Live High Dynamic Range footage captured by GV and EBU at European Athletics

Grass Valley recently collaborated with the European Broadcasting Union to capture High Dynamic Range (HDR) footage during a live event for the first time. A specially prepared Grass Valley LDX Series camera was employed at the August European Athletics championship in Zurich to capture HDR output in 1080p/50 in parallel with regular processed video output in 1080i/50.

The Grass Valley Xensium-FT is claimed to be the only imager to offer this level of dynamic range in a regular 2/3″ broadcast camera for live applications. Both signals were recorded live onto a Grass Valley K2 Summit 3G media server for further tests and were used in HDR demo reels shown at the EBU stand and the Dolby stand at IBC 2014.

“With all the talk about UHD and 4K, there are a number of questions about how to best deliver the stunning images viewers are looking for,” noted Yvonne Thomas of the EBU. “Grass Valley’s ability to capture HDR content with its existing camera is a very exciting development. We believe that HDR is a critical part of the movement toward enhanced video broadcast, and will be a technology area that receives a lot of attention in the coming months.”

In conjunction with solutions that deliver higher resolution, higher frame rates, and an extended color gamut, HDR is a significant factor in the next generation of broadcast formats. Viewers expect ongoing improvements in image quality that make content look as realistic and vibrant as possible. Grass Valley is committed to helping its customers deliver on that promise with solutions that are future-ready and positioned to take advantage of the latest technologies.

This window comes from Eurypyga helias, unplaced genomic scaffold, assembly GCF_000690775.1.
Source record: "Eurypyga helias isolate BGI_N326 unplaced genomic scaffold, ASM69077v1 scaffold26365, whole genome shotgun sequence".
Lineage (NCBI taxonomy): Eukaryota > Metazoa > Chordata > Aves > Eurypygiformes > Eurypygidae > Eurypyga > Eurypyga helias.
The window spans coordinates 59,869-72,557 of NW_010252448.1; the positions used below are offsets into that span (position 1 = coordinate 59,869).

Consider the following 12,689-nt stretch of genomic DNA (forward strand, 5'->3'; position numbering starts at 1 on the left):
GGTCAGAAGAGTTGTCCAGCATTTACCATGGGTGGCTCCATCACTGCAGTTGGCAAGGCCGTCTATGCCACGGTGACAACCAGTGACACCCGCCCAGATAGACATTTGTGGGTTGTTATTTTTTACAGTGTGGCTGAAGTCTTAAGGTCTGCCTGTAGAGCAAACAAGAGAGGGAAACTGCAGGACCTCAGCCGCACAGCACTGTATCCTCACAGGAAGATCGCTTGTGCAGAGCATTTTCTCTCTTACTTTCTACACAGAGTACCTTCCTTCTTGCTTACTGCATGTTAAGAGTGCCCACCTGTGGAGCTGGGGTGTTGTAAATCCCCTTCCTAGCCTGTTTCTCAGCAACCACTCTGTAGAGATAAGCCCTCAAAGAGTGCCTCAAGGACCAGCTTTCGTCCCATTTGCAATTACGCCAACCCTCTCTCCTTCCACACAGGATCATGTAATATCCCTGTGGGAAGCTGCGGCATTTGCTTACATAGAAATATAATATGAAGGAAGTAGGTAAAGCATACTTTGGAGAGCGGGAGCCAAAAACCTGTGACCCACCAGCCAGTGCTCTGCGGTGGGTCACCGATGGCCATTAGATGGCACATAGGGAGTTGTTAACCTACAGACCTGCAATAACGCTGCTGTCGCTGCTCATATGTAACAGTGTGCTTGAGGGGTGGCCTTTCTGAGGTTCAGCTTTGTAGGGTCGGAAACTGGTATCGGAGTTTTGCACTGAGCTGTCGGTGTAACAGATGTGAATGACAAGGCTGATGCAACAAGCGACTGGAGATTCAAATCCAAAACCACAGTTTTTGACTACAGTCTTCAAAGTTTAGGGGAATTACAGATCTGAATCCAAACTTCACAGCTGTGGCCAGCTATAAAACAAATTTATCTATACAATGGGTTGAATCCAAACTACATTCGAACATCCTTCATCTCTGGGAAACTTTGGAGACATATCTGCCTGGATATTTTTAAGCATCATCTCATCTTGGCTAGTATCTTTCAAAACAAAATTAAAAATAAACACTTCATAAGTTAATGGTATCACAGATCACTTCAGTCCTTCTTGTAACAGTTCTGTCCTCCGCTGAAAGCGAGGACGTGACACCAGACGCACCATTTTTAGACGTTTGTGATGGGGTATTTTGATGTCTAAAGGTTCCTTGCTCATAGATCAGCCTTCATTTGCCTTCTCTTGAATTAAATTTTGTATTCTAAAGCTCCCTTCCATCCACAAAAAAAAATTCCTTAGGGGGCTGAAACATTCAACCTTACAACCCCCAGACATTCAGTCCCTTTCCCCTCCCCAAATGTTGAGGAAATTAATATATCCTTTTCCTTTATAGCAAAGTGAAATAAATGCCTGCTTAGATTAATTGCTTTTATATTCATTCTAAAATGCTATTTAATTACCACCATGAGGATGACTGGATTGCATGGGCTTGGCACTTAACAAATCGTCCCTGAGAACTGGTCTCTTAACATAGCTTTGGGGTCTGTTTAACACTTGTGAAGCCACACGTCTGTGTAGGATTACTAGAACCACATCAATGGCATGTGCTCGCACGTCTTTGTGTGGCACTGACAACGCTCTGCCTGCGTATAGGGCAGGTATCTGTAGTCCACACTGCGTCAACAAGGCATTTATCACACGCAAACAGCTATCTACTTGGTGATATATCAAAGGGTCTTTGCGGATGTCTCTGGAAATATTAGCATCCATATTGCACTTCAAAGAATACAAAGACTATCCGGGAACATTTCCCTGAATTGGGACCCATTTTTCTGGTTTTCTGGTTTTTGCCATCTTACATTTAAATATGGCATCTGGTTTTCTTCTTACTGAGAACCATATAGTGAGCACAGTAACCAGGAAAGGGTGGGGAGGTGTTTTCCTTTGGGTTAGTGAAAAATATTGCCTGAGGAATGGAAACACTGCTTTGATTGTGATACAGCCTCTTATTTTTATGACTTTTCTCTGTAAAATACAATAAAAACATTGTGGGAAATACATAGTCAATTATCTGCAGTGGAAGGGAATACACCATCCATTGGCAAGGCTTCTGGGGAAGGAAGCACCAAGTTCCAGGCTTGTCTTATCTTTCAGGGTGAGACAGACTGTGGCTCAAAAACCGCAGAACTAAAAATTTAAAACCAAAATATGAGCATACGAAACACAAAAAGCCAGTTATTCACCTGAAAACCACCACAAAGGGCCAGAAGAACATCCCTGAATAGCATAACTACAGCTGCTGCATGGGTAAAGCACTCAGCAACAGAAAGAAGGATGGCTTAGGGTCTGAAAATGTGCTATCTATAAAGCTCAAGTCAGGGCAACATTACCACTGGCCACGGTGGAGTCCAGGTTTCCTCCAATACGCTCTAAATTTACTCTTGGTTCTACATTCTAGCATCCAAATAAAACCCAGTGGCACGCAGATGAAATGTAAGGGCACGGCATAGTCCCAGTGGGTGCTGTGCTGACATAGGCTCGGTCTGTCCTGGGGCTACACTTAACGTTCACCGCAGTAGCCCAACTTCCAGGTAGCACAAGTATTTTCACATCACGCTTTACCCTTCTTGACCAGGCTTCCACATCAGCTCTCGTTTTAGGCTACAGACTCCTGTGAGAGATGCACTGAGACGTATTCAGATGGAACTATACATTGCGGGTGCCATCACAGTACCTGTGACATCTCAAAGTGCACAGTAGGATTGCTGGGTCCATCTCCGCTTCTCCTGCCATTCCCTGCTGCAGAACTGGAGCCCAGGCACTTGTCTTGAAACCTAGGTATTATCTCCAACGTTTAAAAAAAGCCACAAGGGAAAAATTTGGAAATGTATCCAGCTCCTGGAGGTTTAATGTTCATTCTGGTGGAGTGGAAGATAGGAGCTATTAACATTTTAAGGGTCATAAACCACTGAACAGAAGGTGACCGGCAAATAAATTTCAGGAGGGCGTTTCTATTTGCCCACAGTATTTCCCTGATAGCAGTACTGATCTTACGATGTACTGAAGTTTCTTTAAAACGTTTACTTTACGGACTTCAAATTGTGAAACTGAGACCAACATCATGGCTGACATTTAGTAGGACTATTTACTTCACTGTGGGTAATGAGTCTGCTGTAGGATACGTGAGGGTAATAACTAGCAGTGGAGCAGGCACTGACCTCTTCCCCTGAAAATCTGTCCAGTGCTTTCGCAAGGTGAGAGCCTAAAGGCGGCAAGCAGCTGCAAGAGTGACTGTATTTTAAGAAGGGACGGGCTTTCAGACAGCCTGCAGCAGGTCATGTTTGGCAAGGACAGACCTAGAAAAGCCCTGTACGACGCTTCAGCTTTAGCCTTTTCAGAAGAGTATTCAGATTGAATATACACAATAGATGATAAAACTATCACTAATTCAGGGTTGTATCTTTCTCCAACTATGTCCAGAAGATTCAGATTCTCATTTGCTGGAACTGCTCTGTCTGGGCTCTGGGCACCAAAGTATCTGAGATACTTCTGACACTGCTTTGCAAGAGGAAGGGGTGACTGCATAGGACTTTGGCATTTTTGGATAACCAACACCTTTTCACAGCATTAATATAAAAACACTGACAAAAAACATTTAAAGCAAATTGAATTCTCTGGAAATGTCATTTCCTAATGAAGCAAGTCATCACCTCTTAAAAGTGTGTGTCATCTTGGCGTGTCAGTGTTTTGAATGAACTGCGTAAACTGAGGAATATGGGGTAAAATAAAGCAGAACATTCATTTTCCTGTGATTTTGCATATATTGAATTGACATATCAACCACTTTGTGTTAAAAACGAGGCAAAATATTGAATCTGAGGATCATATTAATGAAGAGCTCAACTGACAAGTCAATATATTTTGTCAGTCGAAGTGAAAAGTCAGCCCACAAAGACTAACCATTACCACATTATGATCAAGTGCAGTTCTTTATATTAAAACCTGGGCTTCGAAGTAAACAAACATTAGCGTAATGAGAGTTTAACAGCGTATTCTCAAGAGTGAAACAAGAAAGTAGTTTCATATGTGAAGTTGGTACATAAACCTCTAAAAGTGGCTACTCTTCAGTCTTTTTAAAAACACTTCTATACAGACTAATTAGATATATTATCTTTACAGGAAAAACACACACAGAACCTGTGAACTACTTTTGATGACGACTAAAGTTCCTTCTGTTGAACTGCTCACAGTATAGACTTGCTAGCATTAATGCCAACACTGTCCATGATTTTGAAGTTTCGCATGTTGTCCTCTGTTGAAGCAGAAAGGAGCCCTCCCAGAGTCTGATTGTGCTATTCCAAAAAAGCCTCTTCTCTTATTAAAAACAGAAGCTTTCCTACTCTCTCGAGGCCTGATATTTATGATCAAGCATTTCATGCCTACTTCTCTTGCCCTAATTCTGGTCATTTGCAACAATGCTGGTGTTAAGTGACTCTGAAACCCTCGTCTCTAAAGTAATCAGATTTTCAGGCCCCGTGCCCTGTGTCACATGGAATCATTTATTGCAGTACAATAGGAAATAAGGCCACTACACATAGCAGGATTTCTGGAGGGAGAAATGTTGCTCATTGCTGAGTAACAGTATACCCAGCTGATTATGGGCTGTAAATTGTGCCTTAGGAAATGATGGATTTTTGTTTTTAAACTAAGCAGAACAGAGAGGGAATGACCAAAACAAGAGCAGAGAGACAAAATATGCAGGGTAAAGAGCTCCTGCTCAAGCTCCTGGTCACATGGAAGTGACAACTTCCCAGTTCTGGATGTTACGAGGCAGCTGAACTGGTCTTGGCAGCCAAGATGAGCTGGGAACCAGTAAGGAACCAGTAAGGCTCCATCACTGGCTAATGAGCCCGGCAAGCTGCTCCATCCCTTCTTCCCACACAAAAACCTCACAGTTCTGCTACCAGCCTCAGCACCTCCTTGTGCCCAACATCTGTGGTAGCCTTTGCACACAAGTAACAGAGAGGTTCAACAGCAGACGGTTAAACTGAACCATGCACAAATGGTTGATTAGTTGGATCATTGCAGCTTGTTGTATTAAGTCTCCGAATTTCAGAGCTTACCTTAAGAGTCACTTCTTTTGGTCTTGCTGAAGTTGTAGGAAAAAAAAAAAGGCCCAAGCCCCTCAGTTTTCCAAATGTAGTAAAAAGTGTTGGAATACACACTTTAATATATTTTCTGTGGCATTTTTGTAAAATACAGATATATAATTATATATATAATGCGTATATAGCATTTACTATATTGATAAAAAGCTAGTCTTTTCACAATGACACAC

“Our test with the EBU showed that we have the ability today to provide HDR video in live applications thanks to our innovative imaging technology,” said Marcel Koutstaal, vice president, camera systems, Grass Valley. “Through this process, we learned a lot and will be making improvements based on the results. We are the only supplier that can offer a regular 2/3″ broadcast camera which supports live HDR operation. More tests are on the horizon, but this is clearly an area where we show that the pixel count alone is not the only factor that defines an improved viewer experience.”

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